July 24, 2008

You can stop envying your neighbor's granite countertops now.

Or have you already sprung for this expensive kitchen upgrade that may be the equivalent, cancer-wise, of smoking?

28 comments:

rhhardin said...

In like the way my radium dial watch glows near the granite countertops.

SteveR said...

The science is absolutely solid, granite is much more radioactive than other countertop materials and some types of granite contain more radioactive material than others.

Whether it constitutes a real elevated risk is a whole other issue, not that actual risk can compete with imagined or assumed risk for the public's attention (or bureaucratic action for that matter).

gophermomeh said...

Good, now I can relax about my 1958 formica...

El Presidente said...

Give me that nice clean radon and you can have the phenol and formaldehyde in your laminate countertop.

AllenS said...

A simple solution to this problem would be to wrap tin foil tightly about the top of one's head.

P. Rich said...

If the radiation level is high enough, it will kill bacteria and other uninviteds on the surface where food is prepared. In addition, at no extra chargs, it may foster strange personal effects which can lead to interesting conversation during dinner parties.

"That countertop you're leaning on? Here, let me show you something. Or could I get you some more wine first."

Roger J. said...

Just when I thought it was safe to come out of the bomb shelter, the NYT drops this one on us--is NOTHING safe anymore? Take away my cigs; take away my booze, take away my guns and my religion. Next its my cell phone and then my granite countertops. When will it end.

Dad29 said...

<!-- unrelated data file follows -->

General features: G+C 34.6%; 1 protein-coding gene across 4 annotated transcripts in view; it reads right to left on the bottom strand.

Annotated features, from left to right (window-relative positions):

Yah, well.

What would the NYTimes think about the Waukesha Spring-Water spa?

dbp said...

On the plus side, if the media get people to panic about granite maybe then I can get a new countertop at a good discount.

MarkW said...

Hmmm -- I though granite countertops were already well on their way to becoming passe rather than envy-producing. See 'pergraniteel'.

John Burgess said...

P Rich: Either kill them or make them stronger! Be the first on your block to force mutation amongst the bacteria!

Mrs. Elfreida Gleemouth said...

There exists a woman for whom window treatments are not in existence.

I've always wanted to ask her: What is your objection to drapery?

Doesn't this woman understand that mini-blinds to not a picturesque window make.....

Nothing easier than the new self-adhesive curtain rods, and pre-cut fabric drapes. You don't even need tie-backs or tassels.

You literally choose your fabric, take a tape-measure and measure the width, place your rod, and thread your curtains. Of course sheers and shades complete the look, but not essential.

Every single window should be framed with clever curtain-craft. It makes such a sweeping, original, and dramatic presentation to your interior decor.

I pity those without good drapery.

Bissage said...

I don’t know why anyone with granite countertops would worry about a little radioactivity. Doesn’t every status-conscious person have a decontamination chamber?

chuck b. said...

"If the radiation level is high enough, it will kill bacteria and other uninviteds on the surface where food is prepared."

That was my very first thought.

Actually, my first reaction was "Gack!"

We remodeled the kitchen last year. It seems like much longer ago than that, but when it was going on it seemed to stretch on infinitely.

Palladian said...

Why not compliment your emissive granite counter-tops with a set of early orange-red Fiestaware?

vbspurs said...

I believe ours are marble, so we're good. The rest of youse can screw yourselves.

Cheers,
Victoria

Christy said...

Radon gas is an alpha emitter; it doesn't even penetrate a sheet of paper. So those fetuses are protected by mom's belly. Radon isn't much a problem in the home for non-smokers. Not that all those radon remediation businesses would point that fact out.